He ended the 1990s decade with three more films, ‘Mars Attacks!’, ‘Superman Lives’ and ‘Sleepy Hollow’. While ‘Mars Attacks!’ bombed at the box office, ‘Sleepy Hollow’ which was an adaptation of the Washington Irving tale of ‘The Legend of Sleepy Hollow’ went on to receive average reviews from the public.
In the new millennium, he came up with his next project, ‘Planet of the Apes’. The film was a commercial success, despite receiving mixed response from the audience and the critics alike.
He followed this up with the film Big Fish, which was based on the novel of the same name. The film was a major success both commercially and critically. It went on to receive four Golden Globe nominations as well as an Academy Award nomination.
In 2005, he came up with ‘Charlie and the Chocolate Factory’ and ‘Corpse Bride’. While the former earned $207 million at the box office and was nominated in the category of best Costume Design in Academy Awards, the latter was his first full length stop motion film as director.
He ended the decade with three films ‘Bones’, ‘Sweeney Todd: The Demon Barber of Fleet Street’ and ‘9’ in 2006, 2007 and 2009 respectively. ‘Sweeney Todd: The Demon Barber of Fleet Street’ and ‘9’ were widely appreciated and went on to receive several nominations and awards at the prestigious awards ceremonies such as Academy Awards, Golden Globe awards and so on.
In 2010, he came up with the film, ‘Alice in Wonderland’, which went on to receive two Academy Awards, for Best Art Direction and Best Costume Design. He followed this up with ‘Dark Shadows’ which received mixed reviews from the critics for both its plot and performance by the actors.
He served as the co-producer of the film, ‘Abraham Lincoln: Vampire Hunter’, which released in 2012. The film was based on the novel by Seth Grahame-Smith. It opened to mixed response from the public. The same year, he came up with the film ‘Frankenweenie’, which was a remake of his 1984 short film into a feature-length stop motion film.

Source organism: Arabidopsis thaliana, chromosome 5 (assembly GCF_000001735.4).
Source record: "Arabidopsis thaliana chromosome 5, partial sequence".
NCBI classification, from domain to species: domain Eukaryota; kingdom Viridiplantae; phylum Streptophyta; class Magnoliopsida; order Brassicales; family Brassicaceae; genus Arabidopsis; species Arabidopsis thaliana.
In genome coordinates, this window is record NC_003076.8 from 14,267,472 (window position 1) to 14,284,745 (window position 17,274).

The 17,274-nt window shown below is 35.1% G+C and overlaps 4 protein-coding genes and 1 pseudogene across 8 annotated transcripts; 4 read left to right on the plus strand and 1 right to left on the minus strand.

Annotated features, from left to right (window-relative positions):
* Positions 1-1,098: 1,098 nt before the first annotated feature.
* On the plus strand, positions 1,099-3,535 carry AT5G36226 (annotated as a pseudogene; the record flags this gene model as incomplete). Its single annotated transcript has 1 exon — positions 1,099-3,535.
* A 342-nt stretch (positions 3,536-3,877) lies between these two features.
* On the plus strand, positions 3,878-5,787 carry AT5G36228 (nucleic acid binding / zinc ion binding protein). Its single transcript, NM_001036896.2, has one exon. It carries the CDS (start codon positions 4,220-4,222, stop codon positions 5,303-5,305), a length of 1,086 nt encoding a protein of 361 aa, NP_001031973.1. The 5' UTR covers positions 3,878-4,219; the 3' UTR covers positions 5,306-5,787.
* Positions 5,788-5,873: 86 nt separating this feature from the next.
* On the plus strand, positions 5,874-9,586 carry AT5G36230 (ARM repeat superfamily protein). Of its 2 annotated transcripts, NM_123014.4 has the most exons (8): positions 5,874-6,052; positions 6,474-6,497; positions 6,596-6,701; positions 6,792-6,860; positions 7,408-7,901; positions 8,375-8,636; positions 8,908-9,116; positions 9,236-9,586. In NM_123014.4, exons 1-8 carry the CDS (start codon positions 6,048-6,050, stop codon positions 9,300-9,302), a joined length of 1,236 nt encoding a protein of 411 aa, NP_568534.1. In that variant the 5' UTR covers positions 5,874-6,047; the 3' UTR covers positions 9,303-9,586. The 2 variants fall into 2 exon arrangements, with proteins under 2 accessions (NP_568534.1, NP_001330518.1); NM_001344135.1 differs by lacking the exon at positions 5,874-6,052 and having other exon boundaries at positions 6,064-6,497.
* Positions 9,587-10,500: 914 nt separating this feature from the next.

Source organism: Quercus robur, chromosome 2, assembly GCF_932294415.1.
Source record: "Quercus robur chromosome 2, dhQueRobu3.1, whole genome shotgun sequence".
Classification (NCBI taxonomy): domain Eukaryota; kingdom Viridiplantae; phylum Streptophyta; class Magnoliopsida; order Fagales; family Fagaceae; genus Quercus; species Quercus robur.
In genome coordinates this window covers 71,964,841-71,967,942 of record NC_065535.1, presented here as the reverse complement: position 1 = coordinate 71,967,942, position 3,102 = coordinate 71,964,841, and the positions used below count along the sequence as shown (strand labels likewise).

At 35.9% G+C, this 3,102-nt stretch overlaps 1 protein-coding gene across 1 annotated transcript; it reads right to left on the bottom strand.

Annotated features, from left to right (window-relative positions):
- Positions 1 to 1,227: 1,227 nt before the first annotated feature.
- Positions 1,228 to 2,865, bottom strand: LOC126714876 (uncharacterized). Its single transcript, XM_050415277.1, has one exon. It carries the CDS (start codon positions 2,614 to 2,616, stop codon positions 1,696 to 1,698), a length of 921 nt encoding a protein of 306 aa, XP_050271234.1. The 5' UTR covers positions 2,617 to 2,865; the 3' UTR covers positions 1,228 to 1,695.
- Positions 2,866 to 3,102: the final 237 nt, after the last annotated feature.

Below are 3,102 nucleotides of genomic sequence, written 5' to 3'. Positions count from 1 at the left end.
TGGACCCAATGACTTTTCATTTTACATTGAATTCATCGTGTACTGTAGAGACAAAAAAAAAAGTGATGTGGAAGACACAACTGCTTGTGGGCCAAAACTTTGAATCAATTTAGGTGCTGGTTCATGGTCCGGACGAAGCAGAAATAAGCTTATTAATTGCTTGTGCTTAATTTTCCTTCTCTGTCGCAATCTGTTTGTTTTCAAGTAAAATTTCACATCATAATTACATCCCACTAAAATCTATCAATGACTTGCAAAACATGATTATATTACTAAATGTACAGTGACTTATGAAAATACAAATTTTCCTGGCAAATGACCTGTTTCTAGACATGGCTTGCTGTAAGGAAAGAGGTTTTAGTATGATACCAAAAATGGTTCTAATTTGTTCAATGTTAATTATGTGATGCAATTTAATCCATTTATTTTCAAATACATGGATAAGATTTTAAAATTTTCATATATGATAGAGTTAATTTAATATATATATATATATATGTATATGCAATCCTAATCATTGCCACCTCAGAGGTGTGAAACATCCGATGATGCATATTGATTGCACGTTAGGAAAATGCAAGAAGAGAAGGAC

His future projects include the films, ‘Big Eyes’, ‘Monsterpocalypse’ and ‘Deep’. He is reportedly also working on a sequel of ‘Bettlejuice’ along with novelist Seth Graham-Smith. Furthermore, he is said to direct an adaptation of Ransom Riggs' book ‘Miss Peregrine's Home for Peculiar Children’.
Tim Burton was born to Jean Burton and Bill Burton in the city of Burbank. His mother was the owner of a cat-themed gift shop, while his father, a former minor league baseball player, worked for the Burbank Park and Recreation Department.
He attained his preliminary education from Burbank High School. An average student, he did not have much interest in the regular curriculum and instead had an affinity towards painting, drawing and watching films.
A prodigious child, he took to filmmaking since his pre-teen years. He often indulged in shooting short films using the crude stop motion animation techniques. His oldest surviving film is The Island of Doctor Agnor, which was made when he was 13.
Completing his education from Burbank High School, he enrolled at the California Institute of Arts to take up a course in character animation. It was while studying here that he made films like, ‘Stalk of the celery Monster’ and ‘King and Octopus’. He graduated from the institute in 1979.
He tied the nuptial knot with Lena Gieseke, a Germany born artist. However, the marriage did not work out and he left her to be in a live-in relationship with Lisa Marie.
He was next involved romantically with actress Helena Bonham Carter. The two have been blessed with a son and daughter
In 2007, he was honoured with the Golden Lion for Lifetime Achievement Award at the 64th Venice International Film Festival.
In 2008 he was honoured with the Scream Immortal Award, for his unique interpretation of horror and fantasy.
He served as the President of the Jury for the 63rd annual Cannes Film Festival, held from May 12 to 24, 2010 in Cannes, France.
In 2010, he received the insignia of Chevalier of Arts and Letters from then-Minister of Culture Fr�d�ric Mitterrand.
In his almost four decades long career, he has won many prestigious awards including the Emmy Award, Golden Globe Awards, National Board of Review Awards and Producers Guild of America Awards.